Indeed, early shuttle crews blasted into orbit with surprisingly little safety equipment. They didn’t even wear pressure suits or parachutes – only lightweight flight suits, crash helmets, and Personal Egress Air Packs or PEAPSs that provided unpressurized fresh air in case the cabin filled with smoke or toxic fumes while still on the ground. This meant that in an emergency a shuttle crew had only two options: abort and attempt to land back at the launch site or 15 designated runways around the world, or ascend to orbit and immediately reenter the atmosphere. If the cabin depressurized or the orbiter became impossible to land safely, there was no chance of survival.

Provisions were made, however, for rescue in orbit by another shuttle. As the shuttles could not dock with each other and did not carry enough Extravehicular Mobility Units or EMUs for the entire crew, NASA developed the Personal Rescue Enclosure or PRE. This consisted of a 900 millimetre diameter fabric ball just large enough to hold a single crew member bent tucked in the fetal position. Once pressurized, the PRE would be carried by a space-suited astronaut from one shuttle to the other, with an oxygen mask and carbon dioxide scrubber keeping the occupant alive for up to an hour.

The Challenger disaster of January 28, 1986, prompted a major shift in shuttle operations and safety protocols. The PREs were scrapped, and all crew members were required to wear pressurized Launch Entry Suits – later updated to the Advanced Crew Escape Suit or ACES – during launch and reentry. Bailout capability was also added in the form of the Inflight Crew Escape System or ICES. In an emergency, the shuttle would be placed by autopilot into a stable glide, the entry hatch blown, and an inflatable pole deployed over the left wing. The crew members would then hook their harnesses to the pole and jump, allowing them to clear the wing before opening their parachutes. While a definite improvement, the system could only be used under very specific circumstances.

After damage to the thermal protection system caused the Space Shuttle Columbia to burn up on reentry on February 1, 2003, a program called Launch on Need was organized to provide rescue capability should another shuttle suffer similar damage. A backup shuttle would be fitted with extra seats and other provisions and kept on standby throughout the primary mission. A rescue mission would have seen the two shuttles rendezvous and lock onto each other with their remote manipulator arms, after which a rope-and-pulley system would be strung between the two airlocks, allowing an EMU suit to be transferred over. One by one the crew would don the suit and transfer to the rescue shuttle, the empty suit being returned each time. Once the crew had been transferred, the damaged shuttle would be commanded remotely to reenter and land automatically. Between 2005 and 2011, 12 Launch on Demand flights were prepared, but none were ever flown. In any case, except for the 2009 STS-125 mission to service the Hubble Space Telescope, all shuttle missions during this period were flown to the International Space Station, allowing the crew to return to earth via Russian Soyuz capsule if the orbiter became incapable of reentering safely.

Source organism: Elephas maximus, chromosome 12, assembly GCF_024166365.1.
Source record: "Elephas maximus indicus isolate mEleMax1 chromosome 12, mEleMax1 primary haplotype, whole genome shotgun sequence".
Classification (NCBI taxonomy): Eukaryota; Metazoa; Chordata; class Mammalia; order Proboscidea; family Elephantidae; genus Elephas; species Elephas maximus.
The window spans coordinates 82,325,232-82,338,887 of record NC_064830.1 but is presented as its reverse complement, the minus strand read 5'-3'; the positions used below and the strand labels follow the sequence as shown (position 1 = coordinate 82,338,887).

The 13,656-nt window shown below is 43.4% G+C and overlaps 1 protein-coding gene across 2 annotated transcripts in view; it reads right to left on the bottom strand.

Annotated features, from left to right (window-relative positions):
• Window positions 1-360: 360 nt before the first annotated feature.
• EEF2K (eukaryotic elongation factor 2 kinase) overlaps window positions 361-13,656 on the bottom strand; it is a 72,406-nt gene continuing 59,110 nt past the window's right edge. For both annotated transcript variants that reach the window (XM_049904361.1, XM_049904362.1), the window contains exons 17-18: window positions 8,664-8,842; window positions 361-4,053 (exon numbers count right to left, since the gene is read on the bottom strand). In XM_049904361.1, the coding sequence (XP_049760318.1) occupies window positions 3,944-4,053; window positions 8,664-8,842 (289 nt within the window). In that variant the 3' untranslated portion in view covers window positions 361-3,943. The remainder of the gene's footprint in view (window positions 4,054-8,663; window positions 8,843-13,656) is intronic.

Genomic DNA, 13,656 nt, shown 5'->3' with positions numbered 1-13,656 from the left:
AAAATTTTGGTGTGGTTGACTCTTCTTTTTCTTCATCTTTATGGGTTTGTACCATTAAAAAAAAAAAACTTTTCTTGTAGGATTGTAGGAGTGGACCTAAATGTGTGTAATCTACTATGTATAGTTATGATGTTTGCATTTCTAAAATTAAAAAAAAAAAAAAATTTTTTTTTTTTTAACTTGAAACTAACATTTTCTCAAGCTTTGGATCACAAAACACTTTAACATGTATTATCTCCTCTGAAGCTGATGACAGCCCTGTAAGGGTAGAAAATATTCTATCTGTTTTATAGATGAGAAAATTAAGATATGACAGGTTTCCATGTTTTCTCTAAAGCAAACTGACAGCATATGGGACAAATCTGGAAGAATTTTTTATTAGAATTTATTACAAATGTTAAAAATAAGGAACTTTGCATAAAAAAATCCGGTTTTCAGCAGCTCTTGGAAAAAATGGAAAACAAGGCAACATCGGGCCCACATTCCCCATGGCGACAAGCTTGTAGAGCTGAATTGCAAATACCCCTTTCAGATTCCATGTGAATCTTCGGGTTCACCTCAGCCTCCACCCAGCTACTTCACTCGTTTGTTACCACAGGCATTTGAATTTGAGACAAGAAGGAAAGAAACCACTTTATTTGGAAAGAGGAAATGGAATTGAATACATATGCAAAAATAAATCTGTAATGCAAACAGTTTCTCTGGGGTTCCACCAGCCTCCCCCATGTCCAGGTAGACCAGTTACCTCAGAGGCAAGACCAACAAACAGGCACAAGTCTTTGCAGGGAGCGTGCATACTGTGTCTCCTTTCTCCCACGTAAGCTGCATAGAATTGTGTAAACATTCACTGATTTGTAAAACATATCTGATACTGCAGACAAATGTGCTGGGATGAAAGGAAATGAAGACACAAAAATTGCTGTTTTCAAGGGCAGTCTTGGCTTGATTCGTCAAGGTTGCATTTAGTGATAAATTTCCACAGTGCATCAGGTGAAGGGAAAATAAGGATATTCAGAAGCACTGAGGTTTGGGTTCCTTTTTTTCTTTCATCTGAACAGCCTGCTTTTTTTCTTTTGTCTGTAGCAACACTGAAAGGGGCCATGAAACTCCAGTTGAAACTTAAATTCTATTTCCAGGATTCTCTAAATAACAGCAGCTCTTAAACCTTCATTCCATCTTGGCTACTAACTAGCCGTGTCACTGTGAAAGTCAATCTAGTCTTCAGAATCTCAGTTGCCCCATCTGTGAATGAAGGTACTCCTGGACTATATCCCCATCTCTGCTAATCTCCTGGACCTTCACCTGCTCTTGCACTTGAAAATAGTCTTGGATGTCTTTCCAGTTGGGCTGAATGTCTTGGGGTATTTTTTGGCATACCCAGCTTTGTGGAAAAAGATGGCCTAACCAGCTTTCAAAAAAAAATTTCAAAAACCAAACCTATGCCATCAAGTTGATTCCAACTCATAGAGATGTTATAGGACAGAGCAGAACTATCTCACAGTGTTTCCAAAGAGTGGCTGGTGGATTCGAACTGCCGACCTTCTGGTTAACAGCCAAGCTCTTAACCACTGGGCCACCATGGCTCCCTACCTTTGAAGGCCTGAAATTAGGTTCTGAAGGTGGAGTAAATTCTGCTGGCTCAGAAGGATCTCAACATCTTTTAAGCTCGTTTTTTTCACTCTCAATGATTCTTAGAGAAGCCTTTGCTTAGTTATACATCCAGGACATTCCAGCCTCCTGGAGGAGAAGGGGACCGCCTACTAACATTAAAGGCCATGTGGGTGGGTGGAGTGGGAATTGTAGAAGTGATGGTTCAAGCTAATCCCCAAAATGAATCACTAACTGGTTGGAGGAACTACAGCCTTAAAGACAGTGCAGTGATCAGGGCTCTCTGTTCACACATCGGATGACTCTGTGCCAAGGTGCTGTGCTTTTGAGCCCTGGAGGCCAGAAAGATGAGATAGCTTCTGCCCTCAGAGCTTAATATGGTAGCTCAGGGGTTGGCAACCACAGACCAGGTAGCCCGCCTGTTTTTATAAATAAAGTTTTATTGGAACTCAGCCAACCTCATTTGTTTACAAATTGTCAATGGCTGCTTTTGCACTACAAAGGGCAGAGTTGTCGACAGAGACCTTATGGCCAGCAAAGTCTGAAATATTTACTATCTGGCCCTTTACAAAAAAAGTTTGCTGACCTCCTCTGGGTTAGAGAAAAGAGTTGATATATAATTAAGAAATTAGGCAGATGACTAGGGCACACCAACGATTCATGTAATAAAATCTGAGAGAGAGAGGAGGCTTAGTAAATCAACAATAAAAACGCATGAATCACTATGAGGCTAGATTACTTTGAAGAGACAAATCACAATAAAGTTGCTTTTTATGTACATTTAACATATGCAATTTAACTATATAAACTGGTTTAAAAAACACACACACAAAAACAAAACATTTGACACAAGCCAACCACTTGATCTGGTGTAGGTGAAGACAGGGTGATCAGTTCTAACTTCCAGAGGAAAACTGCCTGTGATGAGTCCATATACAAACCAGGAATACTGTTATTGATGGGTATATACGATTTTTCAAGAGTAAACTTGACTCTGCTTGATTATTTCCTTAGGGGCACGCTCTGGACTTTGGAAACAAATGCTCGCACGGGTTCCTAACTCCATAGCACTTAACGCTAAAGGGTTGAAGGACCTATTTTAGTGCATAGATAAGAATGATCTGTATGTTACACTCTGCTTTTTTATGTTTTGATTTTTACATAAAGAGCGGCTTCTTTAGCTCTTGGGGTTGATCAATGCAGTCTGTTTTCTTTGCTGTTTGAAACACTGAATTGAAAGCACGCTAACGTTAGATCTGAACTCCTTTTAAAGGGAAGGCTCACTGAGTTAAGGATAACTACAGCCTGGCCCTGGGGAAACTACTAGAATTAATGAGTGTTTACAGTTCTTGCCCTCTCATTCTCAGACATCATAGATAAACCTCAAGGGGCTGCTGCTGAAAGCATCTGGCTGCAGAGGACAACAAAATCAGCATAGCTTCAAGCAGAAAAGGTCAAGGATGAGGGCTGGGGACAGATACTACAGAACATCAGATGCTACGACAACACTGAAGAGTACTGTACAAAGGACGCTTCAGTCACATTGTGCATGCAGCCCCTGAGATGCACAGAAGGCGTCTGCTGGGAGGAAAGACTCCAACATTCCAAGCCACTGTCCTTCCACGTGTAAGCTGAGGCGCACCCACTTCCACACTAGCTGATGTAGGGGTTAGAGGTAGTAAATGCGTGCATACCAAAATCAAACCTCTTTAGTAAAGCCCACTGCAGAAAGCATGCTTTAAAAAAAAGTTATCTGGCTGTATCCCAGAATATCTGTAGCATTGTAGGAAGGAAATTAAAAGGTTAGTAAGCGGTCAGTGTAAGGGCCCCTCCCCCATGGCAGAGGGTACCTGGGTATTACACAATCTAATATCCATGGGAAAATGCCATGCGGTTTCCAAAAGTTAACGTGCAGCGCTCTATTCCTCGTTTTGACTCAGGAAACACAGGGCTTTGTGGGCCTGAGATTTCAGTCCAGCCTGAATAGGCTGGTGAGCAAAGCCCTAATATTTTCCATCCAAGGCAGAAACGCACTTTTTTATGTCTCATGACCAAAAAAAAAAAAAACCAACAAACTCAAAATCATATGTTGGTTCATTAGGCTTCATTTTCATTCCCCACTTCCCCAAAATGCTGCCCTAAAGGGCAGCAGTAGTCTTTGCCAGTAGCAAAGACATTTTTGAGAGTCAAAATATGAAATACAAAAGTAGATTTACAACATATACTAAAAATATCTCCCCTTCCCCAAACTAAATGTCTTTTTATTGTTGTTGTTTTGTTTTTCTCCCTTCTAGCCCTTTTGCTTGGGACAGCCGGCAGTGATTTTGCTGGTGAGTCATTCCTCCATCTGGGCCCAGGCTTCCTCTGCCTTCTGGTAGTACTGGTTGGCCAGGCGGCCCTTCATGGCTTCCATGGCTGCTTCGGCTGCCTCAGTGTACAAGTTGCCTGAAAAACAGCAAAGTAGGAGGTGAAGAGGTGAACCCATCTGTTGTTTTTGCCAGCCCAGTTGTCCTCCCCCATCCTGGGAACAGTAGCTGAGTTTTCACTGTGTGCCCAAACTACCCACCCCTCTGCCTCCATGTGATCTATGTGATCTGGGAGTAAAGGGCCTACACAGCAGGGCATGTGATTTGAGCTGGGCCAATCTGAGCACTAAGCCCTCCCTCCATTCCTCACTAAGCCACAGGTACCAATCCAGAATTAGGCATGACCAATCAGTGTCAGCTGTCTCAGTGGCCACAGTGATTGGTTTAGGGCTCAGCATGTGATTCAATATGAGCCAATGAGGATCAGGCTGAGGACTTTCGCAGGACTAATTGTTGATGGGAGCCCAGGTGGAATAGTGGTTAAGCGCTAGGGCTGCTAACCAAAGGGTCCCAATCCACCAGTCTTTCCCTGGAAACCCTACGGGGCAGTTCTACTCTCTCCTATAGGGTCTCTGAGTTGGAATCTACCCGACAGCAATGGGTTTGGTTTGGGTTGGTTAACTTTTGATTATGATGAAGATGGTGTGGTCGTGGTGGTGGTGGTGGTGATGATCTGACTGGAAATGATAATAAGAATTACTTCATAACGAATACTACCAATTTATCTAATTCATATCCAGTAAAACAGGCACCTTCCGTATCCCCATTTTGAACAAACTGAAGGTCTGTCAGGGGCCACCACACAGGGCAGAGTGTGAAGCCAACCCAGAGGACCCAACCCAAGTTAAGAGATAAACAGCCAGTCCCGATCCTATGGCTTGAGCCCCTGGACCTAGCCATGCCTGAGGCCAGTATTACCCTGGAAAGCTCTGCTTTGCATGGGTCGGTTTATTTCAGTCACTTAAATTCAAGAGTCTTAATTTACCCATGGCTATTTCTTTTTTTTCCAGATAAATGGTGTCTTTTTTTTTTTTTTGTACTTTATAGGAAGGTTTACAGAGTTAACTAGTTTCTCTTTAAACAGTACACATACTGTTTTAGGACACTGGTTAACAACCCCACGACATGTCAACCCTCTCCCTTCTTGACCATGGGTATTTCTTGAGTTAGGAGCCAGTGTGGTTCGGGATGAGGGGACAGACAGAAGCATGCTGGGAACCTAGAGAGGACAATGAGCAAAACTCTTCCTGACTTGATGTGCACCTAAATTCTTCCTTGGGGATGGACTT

Since the end of the Space Shuttle Program in 2011, the Soyuz became the de facto escape pod for the ISS, with at least one being docked to the station at all times. In more recent years it has been supplemented in this role by the SpaceX Dragon capsule. However, it remains to be seen whether future astronauts will be provided with a real-life equivalent to the dedicated sci-fi escape pod, allowing them to escape the nightmare scenario of being lost in space.

Expand for References

B-58 Escape Capsule, National Museum of the United States Air Force,

Rowe, Phil, B-58A Escape Capsule,

Command and Service Modules, Apollo #119, National Air and Space Museum,

Portree, David, Skylab Rescue Plan (1972), WIRED, July 10, 2012,

Skylab Rescue, Encyclopedia Astronautica,

Matzenauer, J.O, Lunar Escape Systems (LESS) Feasibility Study, NASA, June 1970,

Benchoff, Brian, Space Escape: Flying a Chair to Lunar Orbit, Hackaday, January 19, 2018,

Rescue Ball, Encyclopedia Astronautica,

McKinnon, Mika, Getting Stuck Inside This Tiny Ball Was Part of Each NASA Astronaut’s Training, Gizmodo, September 30, 2015,

Kestenbaum, David, Emergency Rescue Plans in Place for Astronauts, NPR, June 29, 2006,

The STS-400 Shuttle Rescue Mission Scenario, Universe Today,

MOOSE, Encyclopedia Astronautica,

Gravity: Forgotten Space Escape Pod Could Bring Sandra Bullock Home Safe, General Electric, March 1, 2014,

How to Survive a Spaceship Disaster, The Week, January 8, 2015,

Paracone, Encyclopedia Astronautica,